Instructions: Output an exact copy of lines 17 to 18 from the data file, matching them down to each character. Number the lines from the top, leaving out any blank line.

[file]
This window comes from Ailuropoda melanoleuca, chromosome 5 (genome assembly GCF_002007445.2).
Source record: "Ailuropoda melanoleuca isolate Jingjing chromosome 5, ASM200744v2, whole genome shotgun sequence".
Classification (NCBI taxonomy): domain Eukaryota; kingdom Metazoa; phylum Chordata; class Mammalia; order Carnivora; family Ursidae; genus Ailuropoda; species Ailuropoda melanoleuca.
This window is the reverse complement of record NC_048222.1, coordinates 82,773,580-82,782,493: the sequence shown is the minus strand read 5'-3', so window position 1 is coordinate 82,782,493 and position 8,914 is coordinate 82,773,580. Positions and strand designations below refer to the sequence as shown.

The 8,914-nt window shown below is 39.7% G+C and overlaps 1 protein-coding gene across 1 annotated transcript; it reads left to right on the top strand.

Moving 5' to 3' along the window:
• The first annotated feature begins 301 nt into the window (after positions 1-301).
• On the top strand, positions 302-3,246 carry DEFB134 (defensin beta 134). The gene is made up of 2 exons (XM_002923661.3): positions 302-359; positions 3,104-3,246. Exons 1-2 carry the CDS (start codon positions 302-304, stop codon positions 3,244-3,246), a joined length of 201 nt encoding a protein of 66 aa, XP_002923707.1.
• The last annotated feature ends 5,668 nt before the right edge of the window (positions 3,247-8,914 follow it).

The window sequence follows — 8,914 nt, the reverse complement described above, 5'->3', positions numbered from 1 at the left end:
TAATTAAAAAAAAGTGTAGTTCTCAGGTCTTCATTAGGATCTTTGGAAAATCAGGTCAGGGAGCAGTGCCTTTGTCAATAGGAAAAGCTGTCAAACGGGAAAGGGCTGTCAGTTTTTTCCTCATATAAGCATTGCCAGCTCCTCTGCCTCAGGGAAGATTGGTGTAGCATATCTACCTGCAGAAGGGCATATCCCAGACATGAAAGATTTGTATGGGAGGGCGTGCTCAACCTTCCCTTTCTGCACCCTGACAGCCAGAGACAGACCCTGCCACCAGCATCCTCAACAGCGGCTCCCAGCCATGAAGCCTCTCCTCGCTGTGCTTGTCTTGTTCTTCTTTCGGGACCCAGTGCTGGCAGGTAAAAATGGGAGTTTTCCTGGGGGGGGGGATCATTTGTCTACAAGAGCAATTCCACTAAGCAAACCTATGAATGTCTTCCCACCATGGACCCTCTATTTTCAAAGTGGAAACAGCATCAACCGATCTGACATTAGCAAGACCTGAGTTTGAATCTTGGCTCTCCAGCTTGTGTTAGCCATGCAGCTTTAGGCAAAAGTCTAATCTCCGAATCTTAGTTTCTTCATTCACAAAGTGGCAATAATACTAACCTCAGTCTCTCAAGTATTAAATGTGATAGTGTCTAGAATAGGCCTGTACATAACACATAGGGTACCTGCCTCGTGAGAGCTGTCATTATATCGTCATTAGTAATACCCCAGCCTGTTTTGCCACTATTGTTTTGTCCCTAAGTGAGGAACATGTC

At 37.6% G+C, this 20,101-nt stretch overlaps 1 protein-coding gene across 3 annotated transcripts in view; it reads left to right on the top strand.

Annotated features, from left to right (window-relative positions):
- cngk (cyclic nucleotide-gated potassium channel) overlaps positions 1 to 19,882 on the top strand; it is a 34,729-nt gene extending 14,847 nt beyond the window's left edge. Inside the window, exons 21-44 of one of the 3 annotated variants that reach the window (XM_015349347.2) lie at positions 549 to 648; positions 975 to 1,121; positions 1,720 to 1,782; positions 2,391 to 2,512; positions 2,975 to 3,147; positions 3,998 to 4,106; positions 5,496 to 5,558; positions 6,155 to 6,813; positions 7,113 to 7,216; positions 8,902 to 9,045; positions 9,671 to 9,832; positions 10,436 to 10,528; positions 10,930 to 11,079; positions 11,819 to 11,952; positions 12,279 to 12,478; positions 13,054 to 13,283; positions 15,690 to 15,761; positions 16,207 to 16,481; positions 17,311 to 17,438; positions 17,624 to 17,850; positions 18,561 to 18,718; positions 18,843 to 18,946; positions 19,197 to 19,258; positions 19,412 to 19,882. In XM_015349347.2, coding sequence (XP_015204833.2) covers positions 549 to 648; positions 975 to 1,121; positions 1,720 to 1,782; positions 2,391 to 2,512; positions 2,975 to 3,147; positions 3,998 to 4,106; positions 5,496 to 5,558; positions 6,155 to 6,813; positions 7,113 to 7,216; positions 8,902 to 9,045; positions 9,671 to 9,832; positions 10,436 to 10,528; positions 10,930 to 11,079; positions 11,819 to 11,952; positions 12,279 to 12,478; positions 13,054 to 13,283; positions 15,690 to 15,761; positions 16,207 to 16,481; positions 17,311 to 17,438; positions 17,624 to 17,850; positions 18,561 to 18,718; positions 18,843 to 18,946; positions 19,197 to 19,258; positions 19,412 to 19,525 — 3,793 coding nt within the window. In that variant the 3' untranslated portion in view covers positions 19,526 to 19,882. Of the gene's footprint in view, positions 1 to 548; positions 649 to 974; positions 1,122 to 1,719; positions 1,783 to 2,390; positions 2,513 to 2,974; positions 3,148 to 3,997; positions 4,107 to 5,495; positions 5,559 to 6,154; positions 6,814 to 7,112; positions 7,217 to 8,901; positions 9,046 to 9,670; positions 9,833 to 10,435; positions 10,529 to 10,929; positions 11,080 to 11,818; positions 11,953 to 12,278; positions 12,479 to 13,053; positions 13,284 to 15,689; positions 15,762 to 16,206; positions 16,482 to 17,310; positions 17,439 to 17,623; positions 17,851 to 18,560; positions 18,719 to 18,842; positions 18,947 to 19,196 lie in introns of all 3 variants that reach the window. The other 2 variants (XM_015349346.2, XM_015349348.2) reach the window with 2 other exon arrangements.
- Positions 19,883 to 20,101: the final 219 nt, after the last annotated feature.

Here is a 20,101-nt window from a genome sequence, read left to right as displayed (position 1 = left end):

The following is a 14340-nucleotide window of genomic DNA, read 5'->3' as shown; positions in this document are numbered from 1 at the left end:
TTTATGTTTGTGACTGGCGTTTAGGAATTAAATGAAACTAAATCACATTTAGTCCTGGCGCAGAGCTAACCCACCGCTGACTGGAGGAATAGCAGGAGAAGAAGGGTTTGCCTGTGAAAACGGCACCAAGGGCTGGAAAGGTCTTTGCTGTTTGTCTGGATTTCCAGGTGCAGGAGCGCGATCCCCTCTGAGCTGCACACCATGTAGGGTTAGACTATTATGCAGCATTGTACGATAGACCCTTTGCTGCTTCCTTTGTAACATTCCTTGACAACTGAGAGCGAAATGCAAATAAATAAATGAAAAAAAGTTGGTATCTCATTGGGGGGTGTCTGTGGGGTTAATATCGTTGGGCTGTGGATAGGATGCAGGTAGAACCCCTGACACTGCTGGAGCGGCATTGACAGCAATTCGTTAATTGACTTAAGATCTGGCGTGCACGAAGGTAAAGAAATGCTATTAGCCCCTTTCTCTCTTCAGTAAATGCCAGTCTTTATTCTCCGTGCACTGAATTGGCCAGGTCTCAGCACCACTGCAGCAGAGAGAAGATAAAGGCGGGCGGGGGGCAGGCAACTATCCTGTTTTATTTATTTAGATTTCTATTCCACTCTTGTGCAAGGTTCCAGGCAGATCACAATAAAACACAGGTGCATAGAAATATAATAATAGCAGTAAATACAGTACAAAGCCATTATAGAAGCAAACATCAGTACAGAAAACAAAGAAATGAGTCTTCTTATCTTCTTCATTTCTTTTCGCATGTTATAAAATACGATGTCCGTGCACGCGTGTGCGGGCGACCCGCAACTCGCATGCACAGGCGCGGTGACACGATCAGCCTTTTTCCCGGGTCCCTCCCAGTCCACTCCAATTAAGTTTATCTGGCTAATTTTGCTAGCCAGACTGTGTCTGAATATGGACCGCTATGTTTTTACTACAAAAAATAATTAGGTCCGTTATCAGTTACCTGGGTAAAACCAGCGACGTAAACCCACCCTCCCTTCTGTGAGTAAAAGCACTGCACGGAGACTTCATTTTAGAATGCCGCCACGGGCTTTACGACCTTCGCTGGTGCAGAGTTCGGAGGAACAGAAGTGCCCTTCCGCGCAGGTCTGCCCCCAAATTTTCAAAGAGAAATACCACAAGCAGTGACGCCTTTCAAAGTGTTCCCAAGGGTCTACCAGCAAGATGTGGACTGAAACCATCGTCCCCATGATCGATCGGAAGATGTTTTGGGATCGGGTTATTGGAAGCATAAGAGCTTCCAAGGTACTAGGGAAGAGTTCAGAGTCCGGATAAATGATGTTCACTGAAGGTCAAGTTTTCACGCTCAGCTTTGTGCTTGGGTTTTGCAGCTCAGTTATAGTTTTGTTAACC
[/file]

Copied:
The following is a 14340-nucleotide window of genomic DNA, read 5'->3' as shown; positions in this document are numbered from 1 at the left end:
TTTATGTTTGTGACTGGCGTTTAGGAATTAAATGAAACTAAATCACATTTAGTCCTGGCGCAGAGCTAACCCACCGCTGACTGGAGGAATAGCAGGAGAAGAAGGGTTTGCCTGTGAAAACGGCACCAAGGGCTGGAAAGGTCTTTGCTGTTTGTCTGGATTTCCAGGTGCAGGAGCGCGATCCCCTCTGAGCTGCACACCATGTAGGGTTAGACTATTATGCAGCATTGTACGATAGACCCTTTGCTGCTTCCTTTGTAACATTCCTTGACAACTGAGAGCGAAATGCAAATAAATAAATGAAAAAAAGTTGGTATCTCATTGGGGGGTGTCTGTGGGGTTAATATCGTTGGGCTGTGGATAGGATGCAGGTAGAACCCCTGACACTGCTGGAGCGGCATTGACAGCAATTCGTTAATTGACTTAAGATCTGGCGTGCACGAAGGTAAAGAAATGCTATTAGCCCCTTTCTCTCTTCAGTAAATGCCAGTCTTTATTCTCCGTGCACTGAATTGGCCAGGTCTCAGCACCACTGCAGCAGAGAGAAGATAAAGGCGGGCGGGGGGCAGGCAACTATCCTGTTTTATTTATTTAGATTTCTATTCCACTCTTGTGCAAGGTTCCAGGCAGATCACAATAAAACACAGGTGCATAGAAATATAATAATAGCAGTAAATACAGTACAAAGCCATTATAGAAGCAAACATCAGTACAGAAAACAAAGAAATGAGTCTTCTTATCTTCTTCATTTCTTTTCGCATGTTATAAAATACGATGTCCGTGCACGCGTGTGCGGGCGACCCGCAACTCGCATGCACAGGCGCGGTGACACGATCAGCCTTTTTCCCGGGTCCCTCCCAGTCCACTCCAATTAAGTTTATCTGGCTAATTTTGCTAGCCAGACTGTGTCTGAATATGGACCGCTATGTTTTTACTACAAAAAATAATTAGGTCCGTTATCAGTTACCTGGGTAAAACCAGCGACGTAAACCCACCCTCCCTTCTGTGAGTAAAAGCACTGCACGGAGACTTCATTTTAGAATGCCGCCACGGGCTTTACGACCTTCGCTGGTGCAGAGTTCGGAGGAACAGAAGTGCCCTTCCGCGCAGGTCTGCCCCCAAATTTTCAAAGAGAAATACCACAAGCAGTGACGCCTTTCAAAGTGTTCCCAAGGGTCTACCAGCAAGATGTGGACTGAAACCATCGTCCCCATGATCGATCGGAAGATGTTTTGGGATCGGGTTATTGGAAGCATAAGAGCTTCCAAGGTACTAGGGAAGAGTTCAGAGTCCGGATAAATGATGTTCACTGAAGGTCAAGTTTTCACGCTCAGCTTTGTGCTTGGGTTTTGCAGCTCAGTTATAGTTTTGTTAACC